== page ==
For small business, the Taxpayer’s Bill of Rights says this:   “CRA is committed to administering the tax system in a way that minimizes the costs of compliance for small businesses.” This makes a compelling case for dropping the onerous “reasonableness tests” and the mind-numbing complexity proposed for the tracking of sources of capital used for passive investments in private corporations.

In other words, there must be reciprocity in a self assessment system: if taxpayers must bear the burden of proof, there must be an equal obligation for the tax department to ensure all efforts are made to help Canadians mitigate their tax costs by communicating in a simple, understandable and effective manner what the law is, how people can comply with it and several appeal rights that allow people to get it right.

International tax law is very complex. It’s difficult for taxpayers and CRA alike to understand. While CRA needs to enforce the obligations people have when they move their assets offshore; these taxpayers also have taxpayer rights. Those who try to comply with the law are not tax cheats, if they took all steps to ensure they met their obligations to Canada are met.

These include the following requirements, which all taxpayers should take note of:

  • If you are a resident in Canada at any time of the year you must file a tax return in Canada and report world income in Canadian dollars. This includes the income from offshore trusts and pensions. You must also declare on Form T1135, the cost of certain foreign assets over $100,000.
  • Residents of Canada can be actual, factual or deemed. Certain deemed residents qualify for special tax credits in Canada. Therefore, you can still be tied to your tax obligations in Canada even if you or your money resides offshore.
  • Canadian residents who hold foreign investment properties or who transfer or loan money to offshore trusts will be subject to Canadian taxation and complex annual reporting rules.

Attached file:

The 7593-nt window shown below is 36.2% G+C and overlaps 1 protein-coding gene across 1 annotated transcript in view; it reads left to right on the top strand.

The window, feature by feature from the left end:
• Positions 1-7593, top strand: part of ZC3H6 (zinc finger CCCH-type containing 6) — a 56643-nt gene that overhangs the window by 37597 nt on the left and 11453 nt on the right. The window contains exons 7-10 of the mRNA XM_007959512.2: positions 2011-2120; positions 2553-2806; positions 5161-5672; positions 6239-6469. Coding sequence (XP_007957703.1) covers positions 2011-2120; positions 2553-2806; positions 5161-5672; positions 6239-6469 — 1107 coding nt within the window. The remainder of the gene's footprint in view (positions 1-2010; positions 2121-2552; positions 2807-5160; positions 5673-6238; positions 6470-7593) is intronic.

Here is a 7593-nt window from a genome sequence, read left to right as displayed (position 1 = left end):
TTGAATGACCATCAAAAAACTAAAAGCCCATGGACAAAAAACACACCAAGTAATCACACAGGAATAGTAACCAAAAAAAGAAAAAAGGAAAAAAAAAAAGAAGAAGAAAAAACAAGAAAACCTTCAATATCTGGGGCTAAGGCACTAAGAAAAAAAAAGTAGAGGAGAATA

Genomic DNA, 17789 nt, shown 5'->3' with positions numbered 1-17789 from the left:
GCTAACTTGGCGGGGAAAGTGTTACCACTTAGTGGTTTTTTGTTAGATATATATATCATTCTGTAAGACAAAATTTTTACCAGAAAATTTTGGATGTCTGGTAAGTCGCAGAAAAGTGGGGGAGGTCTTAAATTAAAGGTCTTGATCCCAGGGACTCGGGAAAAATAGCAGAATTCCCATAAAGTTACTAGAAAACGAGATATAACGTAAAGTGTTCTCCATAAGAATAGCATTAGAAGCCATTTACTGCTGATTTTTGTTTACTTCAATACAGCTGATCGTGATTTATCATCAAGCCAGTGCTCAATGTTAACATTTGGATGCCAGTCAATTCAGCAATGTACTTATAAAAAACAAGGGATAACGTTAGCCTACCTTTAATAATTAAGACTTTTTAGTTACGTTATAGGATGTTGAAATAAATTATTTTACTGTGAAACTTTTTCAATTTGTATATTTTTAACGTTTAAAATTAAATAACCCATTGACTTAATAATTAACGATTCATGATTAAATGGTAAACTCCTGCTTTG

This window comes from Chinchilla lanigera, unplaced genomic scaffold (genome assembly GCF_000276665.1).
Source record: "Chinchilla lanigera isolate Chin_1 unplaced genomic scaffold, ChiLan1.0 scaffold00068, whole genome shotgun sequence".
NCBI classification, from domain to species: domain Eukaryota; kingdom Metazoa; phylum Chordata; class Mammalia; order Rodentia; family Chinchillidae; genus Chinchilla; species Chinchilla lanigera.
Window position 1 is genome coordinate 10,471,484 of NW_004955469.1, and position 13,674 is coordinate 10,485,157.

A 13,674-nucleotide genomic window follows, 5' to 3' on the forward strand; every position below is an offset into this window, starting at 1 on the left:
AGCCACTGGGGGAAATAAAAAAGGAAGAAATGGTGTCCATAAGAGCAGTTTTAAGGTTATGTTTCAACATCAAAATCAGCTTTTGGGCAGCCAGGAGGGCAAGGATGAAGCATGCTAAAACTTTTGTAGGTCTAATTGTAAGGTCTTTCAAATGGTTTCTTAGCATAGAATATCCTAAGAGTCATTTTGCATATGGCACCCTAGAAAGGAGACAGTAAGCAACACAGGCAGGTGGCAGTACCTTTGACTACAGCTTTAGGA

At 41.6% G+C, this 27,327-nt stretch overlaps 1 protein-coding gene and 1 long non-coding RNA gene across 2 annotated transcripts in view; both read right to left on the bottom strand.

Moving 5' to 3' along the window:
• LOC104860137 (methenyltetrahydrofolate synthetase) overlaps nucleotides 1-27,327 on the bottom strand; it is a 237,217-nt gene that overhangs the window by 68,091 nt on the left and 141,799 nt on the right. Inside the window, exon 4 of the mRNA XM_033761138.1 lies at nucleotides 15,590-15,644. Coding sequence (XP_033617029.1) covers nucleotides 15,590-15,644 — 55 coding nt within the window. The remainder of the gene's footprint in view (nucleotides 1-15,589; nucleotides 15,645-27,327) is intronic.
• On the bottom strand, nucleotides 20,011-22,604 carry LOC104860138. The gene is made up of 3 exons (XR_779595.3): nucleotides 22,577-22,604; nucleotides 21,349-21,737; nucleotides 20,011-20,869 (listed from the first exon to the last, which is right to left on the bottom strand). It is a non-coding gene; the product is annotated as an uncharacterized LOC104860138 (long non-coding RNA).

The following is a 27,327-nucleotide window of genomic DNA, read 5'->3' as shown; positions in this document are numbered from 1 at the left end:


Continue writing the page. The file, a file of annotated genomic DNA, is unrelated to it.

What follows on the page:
• Those who immigrate or emigrate are considered to be part-year residents of Canada, but may still have reporting obligations in Canada.
  • Upon emigration from Canada, departure taxes must be paid on accrued gains on many assets held at that time. Professional help should be sought to understand which assets require reporting, how capital losses are identified and scheduled and what obligations may arise in both countries, if any, after departure.  For example, those who are non-residents may still be required to file a tax return in Canada if they earn employment or self-employment income in Canada or sell taxable Canadian property.
  • Taxes paid in other countries on the same world income reported in Canada will be the subject of a foreign tax credit to provide tax relief from double taxation. In other cases, tax treaties will provide relief.

Most Canadians pay their taxes willingly and on time. It’s possible that the Paradise Papers story underscores just what happens when the fundamental principles of an effective tax regime – fairness, equity, simplicity and compliance – break down: people with means leave the country with their assets and their income, leaving burdensome tax obligations on lower income earners. That’s the real tax gap we have to fix.